When an employee’s health is affecting their ability to carry out their job or their job is adversely affecting their health, a manager may need to refer them to an occupational health adviser.
While medical details are private and confidential, employers have a number of responsibilities when it comes to the occupational health and wellbeing of their staff.
For this reason, an occupational health practitioner can act as a filter between the employee and their medical details.
It’s important to get the process of an occupational health referral right.
Here are six tips about how you can make an occupational health referral as simple as possible for everyone involved.
As a manager, you should be clear about the reason for the OH referral.
You’ll need to ask the OH practitioner a series of questions. The more specific these questions are, the more likely you are to get the answers that will help to move things forward.
Ideally, referrals should be limited to about four to six questions.
These questions could include:
Having made the OH referral, the manager now needs to explain to their employee the purpose of the referral.
They will also need to obtain the employee’s consent to be referred to occupational health.
It’s important to put the referral in context. It might relate to concerns around their performance at work, an existing health problem that needs additional support or an increase in staff absence.
An occupational health referral is often written on a pro forma template.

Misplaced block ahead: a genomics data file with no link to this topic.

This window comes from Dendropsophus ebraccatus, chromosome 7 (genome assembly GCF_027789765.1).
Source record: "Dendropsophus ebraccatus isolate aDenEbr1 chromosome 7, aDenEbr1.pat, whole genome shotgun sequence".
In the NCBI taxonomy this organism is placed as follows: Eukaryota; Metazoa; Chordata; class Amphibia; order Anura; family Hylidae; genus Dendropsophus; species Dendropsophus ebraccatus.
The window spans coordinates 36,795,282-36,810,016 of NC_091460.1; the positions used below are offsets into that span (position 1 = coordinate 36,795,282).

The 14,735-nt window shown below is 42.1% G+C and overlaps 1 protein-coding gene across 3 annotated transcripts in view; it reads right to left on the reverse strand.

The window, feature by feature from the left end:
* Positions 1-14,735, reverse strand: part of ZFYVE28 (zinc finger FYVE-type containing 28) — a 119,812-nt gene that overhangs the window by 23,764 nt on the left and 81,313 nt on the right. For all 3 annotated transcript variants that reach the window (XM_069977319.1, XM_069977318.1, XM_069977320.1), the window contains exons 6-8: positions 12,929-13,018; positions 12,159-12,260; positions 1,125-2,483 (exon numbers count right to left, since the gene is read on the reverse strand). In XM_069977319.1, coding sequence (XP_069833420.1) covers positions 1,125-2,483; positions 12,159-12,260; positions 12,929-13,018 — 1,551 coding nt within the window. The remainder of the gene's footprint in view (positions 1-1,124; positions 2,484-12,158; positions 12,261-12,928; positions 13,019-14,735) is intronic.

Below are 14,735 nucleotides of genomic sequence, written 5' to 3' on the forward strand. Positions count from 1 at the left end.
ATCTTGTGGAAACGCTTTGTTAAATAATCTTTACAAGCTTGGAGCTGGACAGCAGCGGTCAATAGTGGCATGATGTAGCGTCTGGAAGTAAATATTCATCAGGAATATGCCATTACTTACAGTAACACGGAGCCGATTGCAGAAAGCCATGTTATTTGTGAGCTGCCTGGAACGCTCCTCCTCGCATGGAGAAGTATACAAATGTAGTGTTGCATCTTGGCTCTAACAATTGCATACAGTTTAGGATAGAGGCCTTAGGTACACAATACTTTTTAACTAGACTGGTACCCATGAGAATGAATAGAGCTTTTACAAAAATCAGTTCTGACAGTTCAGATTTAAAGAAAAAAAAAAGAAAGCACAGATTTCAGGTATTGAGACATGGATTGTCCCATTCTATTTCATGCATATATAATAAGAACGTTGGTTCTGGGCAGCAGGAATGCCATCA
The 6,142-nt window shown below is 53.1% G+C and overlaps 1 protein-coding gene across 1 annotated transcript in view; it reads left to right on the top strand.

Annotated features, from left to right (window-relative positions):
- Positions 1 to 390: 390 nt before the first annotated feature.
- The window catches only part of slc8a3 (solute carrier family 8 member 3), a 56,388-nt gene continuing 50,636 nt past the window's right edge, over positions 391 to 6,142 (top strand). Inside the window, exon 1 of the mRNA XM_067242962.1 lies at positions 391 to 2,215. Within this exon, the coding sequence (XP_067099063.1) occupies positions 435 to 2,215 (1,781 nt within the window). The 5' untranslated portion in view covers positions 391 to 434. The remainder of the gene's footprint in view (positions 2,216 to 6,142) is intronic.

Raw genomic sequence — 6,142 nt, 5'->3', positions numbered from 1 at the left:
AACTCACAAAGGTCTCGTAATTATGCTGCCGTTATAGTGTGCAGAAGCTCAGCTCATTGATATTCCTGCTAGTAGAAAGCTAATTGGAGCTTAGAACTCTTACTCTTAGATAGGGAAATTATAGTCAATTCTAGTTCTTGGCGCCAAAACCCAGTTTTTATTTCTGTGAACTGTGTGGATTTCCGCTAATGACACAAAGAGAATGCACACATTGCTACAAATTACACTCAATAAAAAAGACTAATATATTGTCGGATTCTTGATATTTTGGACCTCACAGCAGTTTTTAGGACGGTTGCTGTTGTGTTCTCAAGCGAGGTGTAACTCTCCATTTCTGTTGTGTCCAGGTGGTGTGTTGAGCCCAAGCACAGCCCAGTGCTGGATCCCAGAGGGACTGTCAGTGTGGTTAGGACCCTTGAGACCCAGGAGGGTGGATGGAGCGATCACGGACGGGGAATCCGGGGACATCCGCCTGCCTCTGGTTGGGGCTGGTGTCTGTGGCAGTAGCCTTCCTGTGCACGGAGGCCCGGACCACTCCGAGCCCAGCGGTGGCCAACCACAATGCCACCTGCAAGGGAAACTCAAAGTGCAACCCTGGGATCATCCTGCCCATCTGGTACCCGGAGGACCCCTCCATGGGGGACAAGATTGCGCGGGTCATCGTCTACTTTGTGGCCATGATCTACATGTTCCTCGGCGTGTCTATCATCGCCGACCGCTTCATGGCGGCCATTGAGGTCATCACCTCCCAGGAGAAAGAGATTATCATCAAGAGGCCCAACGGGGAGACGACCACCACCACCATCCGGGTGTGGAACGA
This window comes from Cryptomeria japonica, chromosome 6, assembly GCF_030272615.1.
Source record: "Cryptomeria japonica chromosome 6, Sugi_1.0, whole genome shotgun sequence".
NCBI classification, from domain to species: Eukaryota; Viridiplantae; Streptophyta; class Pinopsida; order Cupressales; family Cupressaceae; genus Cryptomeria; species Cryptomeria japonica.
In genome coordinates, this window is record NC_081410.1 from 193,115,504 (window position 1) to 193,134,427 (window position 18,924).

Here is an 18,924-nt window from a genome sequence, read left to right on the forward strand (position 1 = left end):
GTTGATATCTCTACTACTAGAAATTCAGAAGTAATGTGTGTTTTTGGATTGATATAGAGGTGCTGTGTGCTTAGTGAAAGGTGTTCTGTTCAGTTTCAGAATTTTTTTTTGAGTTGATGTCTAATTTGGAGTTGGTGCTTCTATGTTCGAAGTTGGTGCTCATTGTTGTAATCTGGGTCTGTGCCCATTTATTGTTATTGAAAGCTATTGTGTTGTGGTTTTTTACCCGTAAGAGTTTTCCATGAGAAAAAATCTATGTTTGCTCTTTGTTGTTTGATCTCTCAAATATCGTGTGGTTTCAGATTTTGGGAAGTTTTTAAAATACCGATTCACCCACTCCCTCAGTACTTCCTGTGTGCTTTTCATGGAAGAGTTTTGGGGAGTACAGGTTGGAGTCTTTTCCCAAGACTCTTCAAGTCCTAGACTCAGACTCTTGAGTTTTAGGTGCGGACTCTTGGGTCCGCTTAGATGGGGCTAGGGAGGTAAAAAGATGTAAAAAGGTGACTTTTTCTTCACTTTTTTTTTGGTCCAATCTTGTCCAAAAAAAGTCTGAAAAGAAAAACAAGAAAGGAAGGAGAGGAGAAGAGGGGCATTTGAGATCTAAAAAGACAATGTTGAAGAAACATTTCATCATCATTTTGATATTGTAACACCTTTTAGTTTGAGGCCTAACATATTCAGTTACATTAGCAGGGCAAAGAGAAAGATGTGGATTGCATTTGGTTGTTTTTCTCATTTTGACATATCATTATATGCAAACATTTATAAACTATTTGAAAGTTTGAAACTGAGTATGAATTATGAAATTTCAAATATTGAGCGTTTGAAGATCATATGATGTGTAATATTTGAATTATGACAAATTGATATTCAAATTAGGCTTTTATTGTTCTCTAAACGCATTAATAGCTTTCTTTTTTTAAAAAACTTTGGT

Details should include the employee’s:
The specific reason for the referral should be clearly stated. This should include the questions to be answered by the OH practitioner.
The employee should see a copy of the form and give their consent by signing it.
It can now be sent to arrange the appointment.
During the consultation, the OH practitioner will take all of the details that have been provided.
They may need to obtain medical reports from the employee’s doctor and, in some cases, a medical examination may be required (subject to the employee’s consent).
The OH practitioner is not usually able to carry out investigations, make referrals or treat employees.
The report that is written by the OH practitioner will need written and informed consent from the employee. They also have the right to see it before it is sent to their manager and will be given one to three days to comment on the report.
The employee can ask for facts to be corrected. But if they disagree with an opinion in the report, the OH practitioner is not obliged to change an opinion.
However, the report should reference any differences of opinion.
The report itself should address the main reason for the referral and answer the specific questions.
The report can now be sent to the manager. A copy will also be sent to the employee, HR representative and, in some cases, the employee’s GP.
Once the manager has received the report, they can review it and action any recommendations.
The best kind of OH referral reports will make it easy for managers to find clear solutions to problems.
It should make clear recommendations and suggest potential adjustments that could move the situation forward and, hopefully, resolve it completely.
It’s always best to speak to an occupational health specialist before starting an OH referral.
They can advise on the best times to make the referral, in light of the employee’s specific circumstances.
If you’d like to find out how our own occupational health services can offer help and support during an OH referral, contact the team at Fusion now.
Posted by Louise Grieb on
7 November 2019 at 10:00 AM
EmployeesHealth & WellbeingOccupational HealthSupport